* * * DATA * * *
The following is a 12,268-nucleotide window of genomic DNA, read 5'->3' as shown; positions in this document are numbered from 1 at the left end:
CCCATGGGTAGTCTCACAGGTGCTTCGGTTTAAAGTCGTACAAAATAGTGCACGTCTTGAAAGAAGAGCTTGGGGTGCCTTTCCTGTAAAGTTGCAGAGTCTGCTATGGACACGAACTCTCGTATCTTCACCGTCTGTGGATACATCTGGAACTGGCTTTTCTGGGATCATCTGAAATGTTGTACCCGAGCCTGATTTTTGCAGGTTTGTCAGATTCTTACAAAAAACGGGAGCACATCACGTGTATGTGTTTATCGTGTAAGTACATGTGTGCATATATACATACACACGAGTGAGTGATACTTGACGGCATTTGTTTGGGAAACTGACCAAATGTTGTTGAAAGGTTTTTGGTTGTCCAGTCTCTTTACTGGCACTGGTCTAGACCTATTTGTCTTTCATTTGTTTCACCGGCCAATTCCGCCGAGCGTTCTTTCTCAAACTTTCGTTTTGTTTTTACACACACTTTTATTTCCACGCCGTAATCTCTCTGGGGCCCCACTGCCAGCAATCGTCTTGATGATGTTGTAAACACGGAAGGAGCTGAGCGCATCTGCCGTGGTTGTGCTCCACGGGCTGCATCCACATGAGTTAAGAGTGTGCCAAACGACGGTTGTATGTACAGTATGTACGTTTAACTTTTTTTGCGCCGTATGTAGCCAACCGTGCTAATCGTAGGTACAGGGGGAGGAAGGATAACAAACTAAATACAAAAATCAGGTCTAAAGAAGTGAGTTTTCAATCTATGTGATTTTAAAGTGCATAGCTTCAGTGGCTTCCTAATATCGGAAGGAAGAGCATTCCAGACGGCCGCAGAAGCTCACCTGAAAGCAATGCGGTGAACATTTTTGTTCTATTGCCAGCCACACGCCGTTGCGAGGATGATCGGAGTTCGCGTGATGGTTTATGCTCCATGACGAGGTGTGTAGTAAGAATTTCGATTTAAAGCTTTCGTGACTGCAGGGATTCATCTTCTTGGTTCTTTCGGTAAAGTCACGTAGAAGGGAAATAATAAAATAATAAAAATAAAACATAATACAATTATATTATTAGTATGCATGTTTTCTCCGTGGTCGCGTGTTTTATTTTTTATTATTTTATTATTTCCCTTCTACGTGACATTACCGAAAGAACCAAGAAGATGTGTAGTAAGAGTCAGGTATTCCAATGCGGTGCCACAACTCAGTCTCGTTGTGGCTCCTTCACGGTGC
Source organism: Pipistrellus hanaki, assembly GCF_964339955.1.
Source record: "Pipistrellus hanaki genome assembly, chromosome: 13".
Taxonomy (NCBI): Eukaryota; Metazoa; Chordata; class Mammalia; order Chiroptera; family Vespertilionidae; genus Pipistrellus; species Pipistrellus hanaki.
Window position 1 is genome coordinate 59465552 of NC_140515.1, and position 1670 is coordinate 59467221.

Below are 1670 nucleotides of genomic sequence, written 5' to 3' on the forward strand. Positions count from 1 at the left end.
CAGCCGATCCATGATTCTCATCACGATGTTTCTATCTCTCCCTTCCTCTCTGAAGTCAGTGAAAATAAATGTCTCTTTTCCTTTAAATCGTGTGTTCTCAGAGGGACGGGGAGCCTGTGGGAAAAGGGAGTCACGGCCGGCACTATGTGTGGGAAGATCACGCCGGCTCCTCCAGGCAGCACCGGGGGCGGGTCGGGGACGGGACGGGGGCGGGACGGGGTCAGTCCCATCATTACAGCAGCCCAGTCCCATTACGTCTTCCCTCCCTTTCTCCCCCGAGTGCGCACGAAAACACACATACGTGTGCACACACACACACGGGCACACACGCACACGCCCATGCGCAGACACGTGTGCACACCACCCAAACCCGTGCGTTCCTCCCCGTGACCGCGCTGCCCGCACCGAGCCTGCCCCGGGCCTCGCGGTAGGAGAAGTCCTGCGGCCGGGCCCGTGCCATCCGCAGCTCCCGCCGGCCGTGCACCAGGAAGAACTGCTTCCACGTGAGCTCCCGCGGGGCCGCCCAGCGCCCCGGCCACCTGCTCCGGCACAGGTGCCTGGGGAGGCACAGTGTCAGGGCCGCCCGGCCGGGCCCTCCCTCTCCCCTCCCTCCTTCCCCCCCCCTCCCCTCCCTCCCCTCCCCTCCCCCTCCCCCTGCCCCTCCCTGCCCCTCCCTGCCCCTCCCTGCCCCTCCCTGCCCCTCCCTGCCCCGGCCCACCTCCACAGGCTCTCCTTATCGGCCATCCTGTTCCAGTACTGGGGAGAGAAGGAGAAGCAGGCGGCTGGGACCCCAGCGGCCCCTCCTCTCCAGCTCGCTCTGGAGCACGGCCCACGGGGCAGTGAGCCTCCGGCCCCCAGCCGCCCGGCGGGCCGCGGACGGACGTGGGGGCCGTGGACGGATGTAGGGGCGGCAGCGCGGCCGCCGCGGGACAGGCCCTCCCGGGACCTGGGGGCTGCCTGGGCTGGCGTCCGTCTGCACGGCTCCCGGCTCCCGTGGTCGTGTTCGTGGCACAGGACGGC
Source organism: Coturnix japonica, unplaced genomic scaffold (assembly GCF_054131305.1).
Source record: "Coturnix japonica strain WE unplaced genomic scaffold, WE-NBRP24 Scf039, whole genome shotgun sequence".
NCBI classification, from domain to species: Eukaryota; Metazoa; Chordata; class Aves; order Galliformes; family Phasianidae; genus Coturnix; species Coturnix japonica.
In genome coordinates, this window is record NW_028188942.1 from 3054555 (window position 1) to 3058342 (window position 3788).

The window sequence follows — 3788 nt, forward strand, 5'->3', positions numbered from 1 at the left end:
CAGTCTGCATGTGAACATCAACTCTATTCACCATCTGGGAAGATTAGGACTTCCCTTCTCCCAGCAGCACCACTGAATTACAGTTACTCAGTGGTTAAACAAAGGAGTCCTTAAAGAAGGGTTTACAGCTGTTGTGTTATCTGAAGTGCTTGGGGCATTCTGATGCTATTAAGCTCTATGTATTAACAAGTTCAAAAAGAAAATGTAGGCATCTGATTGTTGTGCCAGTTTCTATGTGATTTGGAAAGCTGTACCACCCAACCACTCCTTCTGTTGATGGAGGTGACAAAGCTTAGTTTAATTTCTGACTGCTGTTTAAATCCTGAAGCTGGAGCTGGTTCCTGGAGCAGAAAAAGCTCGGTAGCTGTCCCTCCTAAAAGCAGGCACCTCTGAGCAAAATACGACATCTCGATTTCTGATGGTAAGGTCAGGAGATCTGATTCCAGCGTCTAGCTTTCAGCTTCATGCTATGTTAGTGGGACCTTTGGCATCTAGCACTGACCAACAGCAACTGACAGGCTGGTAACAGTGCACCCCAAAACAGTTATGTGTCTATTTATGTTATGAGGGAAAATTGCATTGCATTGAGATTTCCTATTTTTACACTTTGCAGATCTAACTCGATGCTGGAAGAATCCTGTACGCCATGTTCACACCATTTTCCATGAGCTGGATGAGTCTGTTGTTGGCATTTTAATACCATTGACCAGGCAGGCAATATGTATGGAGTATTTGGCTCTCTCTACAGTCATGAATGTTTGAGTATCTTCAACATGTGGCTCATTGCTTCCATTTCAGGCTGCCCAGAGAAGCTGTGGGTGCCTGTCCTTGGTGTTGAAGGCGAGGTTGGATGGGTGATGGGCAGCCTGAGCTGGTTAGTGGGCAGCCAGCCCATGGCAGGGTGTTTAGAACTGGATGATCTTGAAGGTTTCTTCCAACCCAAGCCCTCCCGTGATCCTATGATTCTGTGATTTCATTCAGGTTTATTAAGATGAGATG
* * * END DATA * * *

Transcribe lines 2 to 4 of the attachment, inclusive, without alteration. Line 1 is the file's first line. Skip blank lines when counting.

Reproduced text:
CCCATGGGTAGTCTCACAGGTGCTTCGGTTTAAAGTCGTACAAAATAGTGCACGTCTTGAAAGAAGAGCTTGGGGTGCCTTTCCTGTAAAGTTGCAGAGTCTGCTATGGACACGAACTCTCGTATCTTCACCGTCTGTGGATACATCTGGAACTGGCTTTTCTGGGATCATCTGAAATGTTGTACCCGAGCCTGATTTTTGCAGGTTTGTCAGATTCTTACAAAAAACGGGAGCACATCACGTGTATGTGTTTATCGTGTAAGTACATGTGTGCATATATACATACACACGAGTGAGTGATACTTGACGGCATTTGTTTGGGAAACTGACCAAATGTTGTTGAAAGGTTTTTGGTTGTCCAGTCTCTTTACTGGCACTGGTCTAGACCTATTTGTCTTTCATTTGTTTCACCGGCCAATTCCGCCGAGCGTTCTTTCTCAAACTTTCGTTTTGTTTTTACACACACTTTTATTTCCACGCCGTAATCTCTCTGGGGCCCCACTGCCAGCAATCGTCTTGATGATGTTGTAAACACGGAAGGAGCTGAGCGCATCTGCCGTGGTTGTGCTCCACGGGCTGCATCCACATGAGTTAAGAGTGTGCCAAACGACGGTTGTATGTACAGTATGTACGTTTAACTTTTTTTGCGCCGTATGTAGCCAACCGTGCTAATCGTAGGTACAGGGGGAGGAAGGATAACAAACTAAATACAAAAATCAGGTCTAAAGAAGTGAGTTTTCAATCTATGTGATTTTAAAGTGCATAGCTTCAGTGGCTTCCTAATATCGGAAGGAAGAGCATTCCAGACGGCCGCAGAAGCTCACCTGAAAGCAATGCGGTGAACATTTTTGTTCTATTGCCAGCCACACGCCGTTGCGAGGATGATCGGAGTTCGCGTGATGGTTTATGCTCCATGACGAGGTGTGTAGTAAGAATTTCGATTTAAAGCTTTCGTGACTGCAGGGATTCATCTTCTTGGTTCTTTCGGTAAAGTCACGTAGAAGGGAAATAATAAAATAATAAAAATAAAACATAATACAATTATATTATTAGTATGCATGTTTTCTCCGTGGTCGCGTGTTTTATTTTTTATTATTTTATTATTTCCCTTCTACGTGACATTACCGAAAGAACCAAGAAGATGTGTAGTAAGAGTCAGGTATTCCAATGCGGTGCCACAACTCAGTCTCGTTGTGGCTCCTTCACGGTGC
Source organism: Pipistrellus hanaki, assembly GCF_964339955.1.
Source record: "Pipistrellus hanaki genome assembly, chromosome: 13".